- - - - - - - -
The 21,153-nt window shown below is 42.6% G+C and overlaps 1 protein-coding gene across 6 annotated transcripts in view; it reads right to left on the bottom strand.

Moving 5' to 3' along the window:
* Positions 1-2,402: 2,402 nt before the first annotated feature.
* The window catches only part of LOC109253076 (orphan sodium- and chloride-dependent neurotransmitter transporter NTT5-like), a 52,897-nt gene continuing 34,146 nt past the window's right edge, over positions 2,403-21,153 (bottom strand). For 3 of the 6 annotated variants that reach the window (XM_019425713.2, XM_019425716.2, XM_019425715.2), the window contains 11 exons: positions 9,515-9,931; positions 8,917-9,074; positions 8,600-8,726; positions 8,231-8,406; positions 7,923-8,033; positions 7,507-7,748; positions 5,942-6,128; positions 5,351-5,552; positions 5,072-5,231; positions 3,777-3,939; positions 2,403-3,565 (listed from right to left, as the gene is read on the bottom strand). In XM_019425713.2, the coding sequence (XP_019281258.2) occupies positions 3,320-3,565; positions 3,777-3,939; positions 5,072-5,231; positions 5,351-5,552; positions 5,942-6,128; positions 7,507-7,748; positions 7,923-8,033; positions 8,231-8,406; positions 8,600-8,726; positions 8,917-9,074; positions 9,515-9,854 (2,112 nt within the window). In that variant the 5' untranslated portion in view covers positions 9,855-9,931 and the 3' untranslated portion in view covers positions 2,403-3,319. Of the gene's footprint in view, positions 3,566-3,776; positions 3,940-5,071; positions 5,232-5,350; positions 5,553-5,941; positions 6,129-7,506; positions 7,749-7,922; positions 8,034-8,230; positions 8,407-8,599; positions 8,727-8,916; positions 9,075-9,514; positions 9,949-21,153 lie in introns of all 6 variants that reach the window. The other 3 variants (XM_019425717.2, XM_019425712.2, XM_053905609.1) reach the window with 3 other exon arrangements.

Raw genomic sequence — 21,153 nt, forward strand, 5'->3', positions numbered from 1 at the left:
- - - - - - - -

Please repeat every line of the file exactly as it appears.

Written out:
The 21,153-nt window shown below is 42.6% G+C and overlaps 1 protein-coding gene across 6 annotated transcripts in view; it reads right to left on the bottom strand.

Moving 5' to 3' along the window:
* Positions 1-2,402: 2,402 nt before the first annotated feature.
* The window catches only part of LOC109253076 (orphan sodium- and chloride-dependent neurotransmitter transporter NTT5-like), a 52,897-nt gene continuing 34,146 nt past the window's right edge, over positions 2,403-21,153 (bottom strand). For 3 of the 6 annotated variants that reach the window (XM_019425713.2, XM_019425716.2, XM_019425715.2), the window contains 11 exons: positions 9,515-9,931; positions 8,917-9,074; positions 8,600-8,726; positions 8,231-8,406; positions 7,923-8,033; positions 7,507-7,748; positions 5,942-6,128; positions 5,351-5,552; positions 5,072-5,231; positions 3,777-3,939; positions 2,403-3,565 (listed from right to left, as the gene is read on the bottom strand). In XM_019425713.2, the coding sequence (XP_019281258.2) occupies positions 3,320-3,565; positions 3,777-3,939; positions 5,072-5,231; positions 5,351-5,552; positions 5,942-6,128; positions 7,507-7,748; positions 7,923-8,033; positions 8,231-8,406; positions 8,600-8,726; positions 8,917-9,074; positions 9,515-9,854 (2,112 nt within the window). In that variant the 5' untranslated portion in view covers positions 9,855-9,931 and the 3' untranslated portion in view covers positions 2,403-3,319. Of the gene's footprint in view, positions 3,566-3,776; positions 3,940-5,071; positions 5,232-5,350; positions 5,553-5,941; positions 6,129-7,506; positions 7,749-7,922; positions 8,034-8,230; positions 8,407-8,599; positions 8,727-8,916; positions 9,075-9,514; positions 9,949-21,153 lie in introns of all 6 variants that reach the window. The other 3 variants (XM_019425717.2, XM_019425712.2, XM_053905609.1) reach the window with 3 other exon arrangements.

Raw genomic sequence — 21,153 nt, forward strand, 5'->3', positions numbered from 1 at the left: